One symptom that is common with a pituitary tumor is a quite distinctive posture: first the front, then the hind legs are held out stiffly forward and cannot be flexed by the rat. When you pick the rat up, the arms and legs will often be held forward, although sometimes the hands are curled. Another behavior that is common is when a rat butts her head up against your hand when you pet her.
Neurological symptoms, including seizures, a head tilt, circling, and lethargy, can also have other causes, such as a stroke, toxins, encephalitis, or an inner ear infection (head tilt). Fortunately, the recommended treatment for neurological impairment from any cause usually involves appropriate antibiotics and anti-inflammatories. These may help to reduce the size of a pituitary tumor and temporarily relieve the symptoms, but the treatment is not always successful and the tumor usually progresses.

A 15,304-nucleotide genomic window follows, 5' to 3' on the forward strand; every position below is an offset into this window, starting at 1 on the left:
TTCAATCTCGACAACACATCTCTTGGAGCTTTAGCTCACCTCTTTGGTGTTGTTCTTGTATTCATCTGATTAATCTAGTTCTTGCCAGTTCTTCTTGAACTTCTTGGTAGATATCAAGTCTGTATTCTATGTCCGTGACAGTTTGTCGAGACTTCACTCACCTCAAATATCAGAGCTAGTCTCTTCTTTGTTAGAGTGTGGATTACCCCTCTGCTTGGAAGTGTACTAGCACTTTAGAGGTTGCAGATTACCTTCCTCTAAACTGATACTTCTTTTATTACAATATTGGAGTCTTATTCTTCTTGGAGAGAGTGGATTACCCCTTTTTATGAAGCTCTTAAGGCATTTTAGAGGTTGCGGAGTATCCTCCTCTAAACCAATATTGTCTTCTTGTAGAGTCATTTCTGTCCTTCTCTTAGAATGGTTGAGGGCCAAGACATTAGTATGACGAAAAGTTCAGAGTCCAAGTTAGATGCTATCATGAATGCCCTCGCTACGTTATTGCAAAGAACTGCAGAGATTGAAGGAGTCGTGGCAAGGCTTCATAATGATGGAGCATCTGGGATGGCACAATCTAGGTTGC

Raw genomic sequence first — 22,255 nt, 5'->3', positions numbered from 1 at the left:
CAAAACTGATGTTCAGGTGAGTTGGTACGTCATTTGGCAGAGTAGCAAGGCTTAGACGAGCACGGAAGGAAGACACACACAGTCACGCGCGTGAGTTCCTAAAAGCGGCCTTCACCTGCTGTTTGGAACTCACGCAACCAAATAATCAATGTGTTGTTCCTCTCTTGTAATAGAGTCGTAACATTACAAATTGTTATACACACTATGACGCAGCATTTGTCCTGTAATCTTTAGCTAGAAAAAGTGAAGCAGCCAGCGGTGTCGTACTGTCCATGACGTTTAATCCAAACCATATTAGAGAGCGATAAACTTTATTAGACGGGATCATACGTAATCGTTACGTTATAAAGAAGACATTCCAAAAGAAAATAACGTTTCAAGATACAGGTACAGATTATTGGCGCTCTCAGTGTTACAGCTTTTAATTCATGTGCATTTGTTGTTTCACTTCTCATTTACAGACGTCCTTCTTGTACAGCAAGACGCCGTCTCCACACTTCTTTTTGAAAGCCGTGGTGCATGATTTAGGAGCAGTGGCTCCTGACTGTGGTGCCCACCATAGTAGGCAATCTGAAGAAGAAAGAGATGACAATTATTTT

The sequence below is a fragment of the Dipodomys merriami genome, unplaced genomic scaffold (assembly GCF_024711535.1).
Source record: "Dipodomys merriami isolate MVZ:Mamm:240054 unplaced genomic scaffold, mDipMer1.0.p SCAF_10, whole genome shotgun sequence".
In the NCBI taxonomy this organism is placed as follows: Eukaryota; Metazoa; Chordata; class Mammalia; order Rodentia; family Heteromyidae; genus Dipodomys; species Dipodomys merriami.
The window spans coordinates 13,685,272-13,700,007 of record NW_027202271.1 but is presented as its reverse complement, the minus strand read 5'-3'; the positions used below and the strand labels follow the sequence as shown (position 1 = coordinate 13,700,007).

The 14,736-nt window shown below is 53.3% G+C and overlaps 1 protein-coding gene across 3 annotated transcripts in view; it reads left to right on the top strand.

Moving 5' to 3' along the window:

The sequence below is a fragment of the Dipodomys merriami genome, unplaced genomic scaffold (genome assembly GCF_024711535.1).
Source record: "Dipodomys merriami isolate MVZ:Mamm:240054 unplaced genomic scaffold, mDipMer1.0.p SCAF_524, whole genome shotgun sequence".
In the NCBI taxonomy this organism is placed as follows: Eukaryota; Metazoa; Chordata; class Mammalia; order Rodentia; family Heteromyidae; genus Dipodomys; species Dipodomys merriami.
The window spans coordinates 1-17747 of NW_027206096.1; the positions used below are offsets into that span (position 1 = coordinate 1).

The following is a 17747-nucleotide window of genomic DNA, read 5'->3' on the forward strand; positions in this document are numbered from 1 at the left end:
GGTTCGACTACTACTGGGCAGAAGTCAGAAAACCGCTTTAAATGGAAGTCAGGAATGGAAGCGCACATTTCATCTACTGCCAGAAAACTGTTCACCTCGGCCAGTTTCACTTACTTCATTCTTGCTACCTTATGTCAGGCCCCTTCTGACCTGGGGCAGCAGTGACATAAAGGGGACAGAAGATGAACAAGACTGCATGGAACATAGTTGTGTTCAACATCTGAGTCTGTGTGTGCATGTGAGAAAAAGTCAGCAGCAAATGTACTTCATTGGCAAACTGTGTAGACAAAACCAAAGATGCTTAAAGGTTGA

Other Types of Tumors
Another fairly common tumor in rats is a fibroma. Because these tumors derive from fibrous tissue they are usually quite hard, but they are benign and may be easy to remove. They are most common on the side or back.
Squamous cell carcinoma is another form of malignant cancer in rats. It is reported that this type of tumor is commonly found on the face and should be suspected with any swelling or abscess in this area.
Another very common place for cancers to appear is directly below the ear. These cancers usually appear to be an abscess, and one should suspect any abscess in or around the ear of possibly having a form of cancer underlying. These cancers can arise from the Zymbal's gland. If what appears to be an abscess also contains tiny lumps of white tissue or a soft mass of fibrous tissue instead of pure pus then cancer should also be suspected. These cancers also often bleed severely.
Fibrosarcoma can also be seen in rats, and these tumors commonly occur on the leg, but can also occur on the side.
There are also reports of less common tumors such as histiocytic sarcoma. This is a cancer of the immune system. Lymphosarcoma has been reported in the chest, abdomen, and in the skin. Malignant melanoma and liposarcoma have been reported though they are not very common. And in a semi-hairless rat sebaceous epitheliomas have been diagnosed.